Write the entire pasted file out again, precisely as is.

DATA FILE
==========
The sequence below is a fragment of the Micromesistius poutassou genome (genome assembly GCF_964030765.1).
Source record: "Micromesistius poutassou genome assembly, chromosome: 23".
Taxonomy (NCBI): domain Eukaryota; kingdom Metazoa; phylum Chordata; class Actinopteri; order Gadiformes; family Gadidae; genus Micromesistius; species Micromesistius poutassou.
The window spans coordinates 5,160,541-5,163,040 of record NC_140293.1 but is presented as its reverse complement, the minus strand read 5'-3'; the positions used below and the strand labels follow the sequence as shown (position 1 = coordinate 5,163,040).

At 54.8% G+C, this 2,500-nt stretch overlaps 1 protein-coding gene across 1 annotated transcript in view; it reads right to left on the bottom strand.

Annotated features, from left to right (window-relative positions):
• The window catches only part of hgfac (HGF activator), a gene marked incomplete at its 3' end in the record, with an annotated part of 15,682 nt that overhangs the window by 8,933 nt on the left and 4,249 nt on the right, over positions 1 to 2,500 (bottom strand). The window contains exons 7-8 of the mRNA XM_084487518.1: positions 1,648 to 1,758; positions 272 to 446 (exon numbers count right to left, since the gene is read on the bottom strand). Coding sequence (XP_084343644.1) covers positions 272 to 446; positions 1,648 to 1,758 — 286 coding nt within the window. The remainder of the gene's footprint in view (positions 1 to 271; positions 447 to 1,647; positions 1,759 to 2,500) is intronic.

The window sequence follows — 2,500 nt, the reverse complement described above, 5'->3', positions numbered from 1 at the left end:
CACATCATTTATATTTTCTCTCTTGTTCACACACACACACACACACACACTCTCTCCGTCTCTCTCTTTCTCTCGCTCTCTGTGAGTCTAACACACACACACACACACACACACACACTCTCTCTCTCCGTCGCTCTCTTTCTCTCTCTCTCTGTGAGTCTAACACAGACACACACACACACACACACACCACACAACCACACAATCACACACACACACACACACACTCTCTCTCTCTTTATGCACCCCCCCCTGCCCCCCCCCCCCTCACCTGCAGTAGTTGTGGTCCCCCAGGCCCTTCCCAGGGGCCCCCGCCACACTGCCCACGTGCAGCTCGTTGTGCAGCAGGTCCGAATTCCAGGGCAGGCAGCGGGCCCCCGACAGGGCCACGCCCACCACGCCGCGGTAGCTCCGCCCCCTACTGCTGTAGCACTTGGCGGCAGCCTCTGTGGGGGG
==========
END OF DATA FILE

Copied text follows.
The sequence below is a fragment of the Micromesistius poutassou genome (genome assembly GCF_964030765.1).
Source record: "Micromesistius poutassou genome assembly, chromosome: 23".
Taxonomy (NCBI): domain Eukaryota; kingdom Metazoa; phylum Chordata; class Actinopteri; order Gadiformes; family Gadidae; genus Micromesistius; species Micromesistius poutassou.
The window spans coordinates 5,160,541-5,163,040 of record NC_140293.1 but is presented as its reverse complement, the minus strand read 5'-3'; the positions used below and the strand labels follow the sequence as shown (position 1 = coordinate 5,163,040).

At 54.8% G+C, this 2,500-nt stretch overlaps 1 protein-coding gene across 1 annotated transcript in view; it reads right to left on the bottom strand.

Annotated features, from left to right (window-relative positions):
• The window catches only part of hgfac (HGF activator), a gene marked incomplete at its 3' end in the record, with an annotated part of 15,682 nt that overhangs the window by 8,933 nt on the left and 4,249 nt on the right, over positions 1 to 2,500 (bottom strand). The window contains exons 7-8 of the mRNA XM_084487518.1: positions 1,648 to 1,758; positions 272 to 446 (exon numbers count right to left, since the gene is read on the bottom strand). Coding sequence (XP_084343644.1) covers positions 272 to 446; positions 1,648 to 1,758 — 286 coding nt within the window. The remainder of the gene's footprint in view (positions 1 to 271; positions 447 to 1,647; positions 1,759 to 2,500) is intronic.

The window sequence follows — 2,500 nt, the reverse complement described above, 5'->3', positions numbered from 1 at the left end:
CACATCATTTATATTTTCTCTCTTGTTCACACACACACACACACACACACTCTCTCCGTCTCTCTCTTTCTCTCGCTCTCTGTGAGTCTAACACACACACACACACACACACACACACTCTCTCTCTCCGTCGCTCTCTTTCTCTCTCTCTCTGTGAGTCTAACACAGACACACACACACACACACACACCACACAACCACACAATCACACACACACACACACACACTCTCTCTCTCTTTATGCACCCCCCCCTGCCCCCCCCCCCCTCACCTGCAGTAGTTGTGGTCCCCCAGGCCCTTCCCAGGGGCCCCCGCCACACTGCCCACGTGCAGCTCGTTGTGCAGCAGGTCCGAATTCCAGGGCAGGCAGCGGGCCCCCGACAGGGCCACGCCCACCACGCCGCGGTAGCTCCGCCCCCTACTGCTGTAGCACTTGGCGGCAGCCTCTGTGGGGGG